Book: Myths of Ife
Author: John Wyndham

Myths of Ife By John Wyndham

Format: Global Grey free PDF, epub, Kindle ebook
Pages (PDF): 51
Publication Date: 1910

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This short book is a translation of some of the myths of the Yoruba people of Nigeria. It is a history of the creation of the world, the gods, and humanity, and the early days of the sacred city of Ífè, the traditional center of Yoruba culture. The text was recited to the author/translator by the high priests of Ífè, and the book is still cited in some books on traditional Yoruba religion and thought today.

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A white man visits Ífè, the sacred city of the Yórubas, and asks to hear the history of the place. The Órní, the religious head of Yórubaland, begins, and directs the Babaláwo Arába, the chief-priest of Ífa to continue.

The Órní of Ífè speaks:

Oíbo, you have asked to hear our lore,
The legends of the World's young hours—and where
Could truth in greater surety have its home
Than in the precincts of the shrines of Those
Who made the World, and in the mouths of priests
To whom their doings have been handed down
From sire to son?
Arámfè reigns in Heaven;
Before this World was made
There reigned Arámfè in the realm of Heaven
Amidst his sons. Old were the hills around him;
The Sun had shone upon his vines and cornfields
Since time past reckoning. Old was Arámfè,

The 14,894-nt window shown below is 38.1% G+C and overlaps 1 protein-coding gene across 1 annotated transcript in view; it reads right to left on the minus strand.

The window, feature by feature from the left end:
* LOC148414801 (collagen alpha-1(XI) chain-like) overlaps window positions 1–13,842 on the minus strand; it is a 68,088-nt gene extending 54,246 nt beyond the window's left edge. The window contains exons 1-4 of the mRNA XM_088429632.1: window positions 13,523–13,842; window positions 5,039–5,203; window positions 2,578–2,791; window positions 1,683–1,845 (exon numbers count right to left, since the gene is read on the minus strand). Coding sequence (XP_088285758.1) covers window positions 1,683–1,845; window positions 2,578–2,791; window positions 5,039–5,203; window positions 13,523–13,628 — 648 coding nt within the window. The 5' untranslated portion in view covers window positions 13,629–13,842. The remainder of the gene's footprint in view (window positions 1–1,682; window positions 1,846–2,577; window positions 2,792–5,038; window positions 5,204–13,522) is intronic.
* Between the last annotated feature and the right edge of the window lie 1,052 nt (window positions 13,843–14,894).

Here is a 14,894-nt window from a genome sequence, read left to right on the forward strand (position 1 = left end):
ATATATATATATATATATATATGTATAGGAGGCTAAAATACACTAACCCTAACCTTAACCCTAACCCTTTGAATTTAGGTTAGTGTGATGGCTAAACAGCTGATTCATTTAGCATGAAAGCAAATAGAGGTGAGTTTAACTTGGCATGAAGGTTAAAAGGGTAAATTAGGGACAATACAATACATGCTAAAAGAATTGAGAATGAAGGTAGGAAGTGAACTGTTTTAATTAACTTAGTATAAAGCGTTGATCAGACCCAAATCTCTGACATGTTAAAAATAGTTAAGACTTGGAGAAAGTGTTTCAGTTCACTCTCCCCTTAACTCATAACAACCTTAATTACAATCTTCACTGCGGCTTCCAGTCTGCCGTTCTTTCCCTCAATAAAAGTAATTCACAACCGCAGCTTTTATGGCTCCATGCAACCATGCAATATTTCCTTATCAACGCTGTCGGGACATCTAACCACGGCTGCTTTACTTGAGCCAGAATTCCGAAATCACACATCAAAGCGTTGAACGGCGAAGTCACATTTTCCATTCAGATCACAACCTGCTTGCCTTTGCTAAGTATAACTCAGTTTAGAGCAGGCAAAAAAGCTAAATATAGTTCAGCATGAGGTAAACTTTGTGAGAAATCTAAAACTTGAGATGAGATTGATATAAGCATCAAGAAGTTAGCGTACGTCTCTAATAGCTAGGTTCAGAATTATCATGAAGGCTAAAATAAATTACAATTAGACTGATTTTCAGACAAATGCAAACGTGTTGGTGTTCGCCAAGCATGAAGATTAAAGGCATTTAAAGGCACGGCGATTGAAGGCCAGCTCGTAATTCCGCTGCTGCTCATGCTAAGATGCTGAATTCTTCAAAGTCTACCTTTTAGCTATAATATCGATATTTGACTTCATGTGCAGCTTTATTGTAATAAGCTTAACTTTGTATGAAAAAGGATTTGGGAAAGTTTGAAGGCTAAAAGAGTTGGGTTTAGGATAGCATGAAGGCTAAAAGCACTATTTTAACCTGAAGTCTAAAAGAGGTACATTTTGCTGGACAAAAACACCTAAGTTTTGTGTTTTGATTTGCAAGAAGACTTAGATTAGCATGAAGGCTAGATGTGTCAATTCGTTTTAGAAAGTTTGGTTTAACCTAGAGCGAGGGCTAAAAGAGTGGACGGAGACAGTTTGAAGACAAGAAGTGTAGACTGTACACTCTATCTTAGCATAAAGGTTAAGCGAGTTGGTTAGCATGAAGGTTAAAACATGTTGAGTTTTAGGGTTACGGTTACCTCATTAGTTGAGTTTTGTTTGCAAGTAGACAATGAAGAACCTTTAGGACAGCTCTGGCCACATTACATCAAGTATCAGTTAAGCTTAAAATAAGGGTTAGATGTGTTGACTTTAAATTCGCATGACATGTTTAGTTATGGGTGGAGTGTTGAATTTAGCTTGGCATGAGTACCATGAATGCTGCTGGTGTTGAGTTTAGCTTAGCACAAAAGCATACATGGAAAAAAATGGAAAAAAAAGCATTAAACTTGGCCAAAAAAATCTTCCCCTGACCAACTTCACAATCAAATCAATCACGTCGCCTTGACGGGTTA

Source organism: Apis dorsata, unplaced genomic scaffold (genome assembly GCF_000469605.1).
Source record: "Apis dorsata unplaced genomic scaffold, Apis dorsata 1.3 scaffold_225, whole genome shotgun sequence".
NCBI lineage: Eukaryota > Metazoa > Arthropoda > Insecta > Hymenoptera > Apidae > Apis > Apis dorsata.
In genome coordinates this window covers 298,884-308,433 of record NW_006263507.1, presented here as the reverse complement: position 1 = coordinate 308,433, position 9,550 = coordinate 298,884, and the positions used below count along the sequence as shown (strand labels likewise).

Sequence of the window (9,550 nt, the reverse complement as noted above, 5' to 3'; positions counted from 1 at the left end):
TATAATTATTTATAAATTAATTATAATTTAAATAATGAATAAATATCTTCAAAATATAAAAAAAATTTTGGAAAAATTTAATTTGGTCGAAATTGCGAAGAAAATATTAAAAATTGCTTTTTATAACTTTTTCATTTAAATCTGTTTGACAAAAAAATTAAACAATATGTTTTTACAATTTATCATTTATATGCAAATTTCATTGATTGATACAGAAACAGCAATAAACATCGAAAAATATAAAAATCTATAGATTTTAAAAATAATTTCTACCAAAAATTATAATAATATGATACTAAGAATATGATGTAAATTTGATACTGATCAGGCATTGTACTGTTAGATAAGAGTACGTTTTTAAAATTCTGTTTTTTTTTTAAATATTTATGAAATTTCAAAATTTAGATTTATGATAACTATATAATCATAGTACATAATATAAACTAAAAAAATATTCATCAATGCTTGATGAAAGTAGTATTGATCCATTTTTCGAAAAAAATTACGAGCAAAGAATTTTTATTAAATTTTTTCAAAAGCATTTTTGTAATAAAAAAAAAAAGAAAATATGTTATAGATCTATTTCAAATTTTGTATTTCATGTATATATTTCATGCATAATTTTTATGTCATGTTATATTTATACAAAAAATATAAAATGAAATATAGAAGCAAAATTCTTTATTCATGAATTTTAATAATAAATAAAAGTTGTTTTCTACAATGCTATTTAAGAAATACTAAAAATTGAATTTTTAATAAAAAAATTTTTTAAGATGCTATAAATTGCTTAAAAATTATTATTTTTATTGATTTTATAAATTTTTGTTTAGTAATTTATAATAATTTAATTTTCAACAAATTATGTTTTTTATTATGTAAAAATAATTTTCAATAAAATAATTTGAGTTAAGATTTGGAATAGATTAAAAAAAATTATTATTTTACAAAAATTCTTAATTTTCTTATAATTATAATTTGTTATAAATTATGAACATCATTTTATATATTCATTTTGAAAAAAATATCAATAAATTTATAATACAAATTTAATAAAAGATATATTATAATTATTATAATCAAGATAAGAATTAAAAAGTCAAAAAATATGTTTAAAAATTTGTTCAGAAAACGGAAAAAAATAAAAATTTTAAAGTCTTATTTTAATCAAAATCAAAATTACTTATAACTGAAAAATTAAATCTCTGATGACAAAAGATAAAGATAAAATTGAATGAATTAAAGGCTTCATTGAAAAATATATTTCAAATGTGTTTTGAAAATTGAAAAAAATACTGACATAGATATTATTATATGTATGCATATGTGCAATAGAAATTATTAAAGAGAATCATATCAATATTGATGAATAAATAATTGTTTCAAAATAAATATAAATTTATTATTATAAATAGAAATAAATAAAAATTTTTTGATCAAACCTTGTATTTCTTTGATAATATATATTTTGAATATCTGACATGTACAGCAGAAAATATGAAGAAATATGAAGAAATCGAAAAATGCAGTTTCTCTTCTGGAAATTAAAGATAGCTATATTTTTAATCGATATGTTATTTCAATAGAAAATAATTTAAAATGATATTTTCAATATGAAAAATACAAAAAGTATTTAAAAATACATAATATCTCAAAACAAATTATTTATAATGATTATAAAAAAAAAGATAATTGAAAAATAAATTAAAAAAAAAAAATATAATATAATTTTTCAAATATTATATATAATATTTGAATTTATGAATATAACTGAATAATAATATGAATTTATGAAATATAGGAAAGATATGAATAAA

The father of the Gods: his youth had been
The youth of Heaven. . . Once when the King reclined
Upon the dais, and his sons lay prostrate
In veneration at his feet, he spoke
tells his sons of the creation of Heaven;
Of the great things he purposed:

"My sons, you know
But fair things which I made for you, before
I called your spirits from the Dusk: for always
Your eyes have watched the shadows and the wind
On waving corn, and I have given you
The dances and the chorus of the night—
An age of mirth and sunrise (the wine of Heaven)
Is your existence. You have not even heard
Of the grey hour when my young eyes first opened
To gaze upon a herbless Mass, unshaped
And unadorned. But I knew well the heart
Of Him-Who-Speaks-Not, the far-felt Purpose that gave
Me birth; I laboured and the grim years passed:
Streams flowed along their sunny beds; I set
The stars above me, and the hills about;
I fostered budding trees, and taught the birds
Their song—the unshapely I had formed to beauty,
And as the ages came I loved to make
The beautiful more fair. . . All went not well:
A noble animal my mind conceived
Emerged in loathsome form to prey upon
My gentle creatures; a river, born to bask
In sunlit channels and mirror the steep hills,
Tore down its banks and ravaged field and plain;
While cataract and jagged precipice,
Now grand with years, remind me of dread days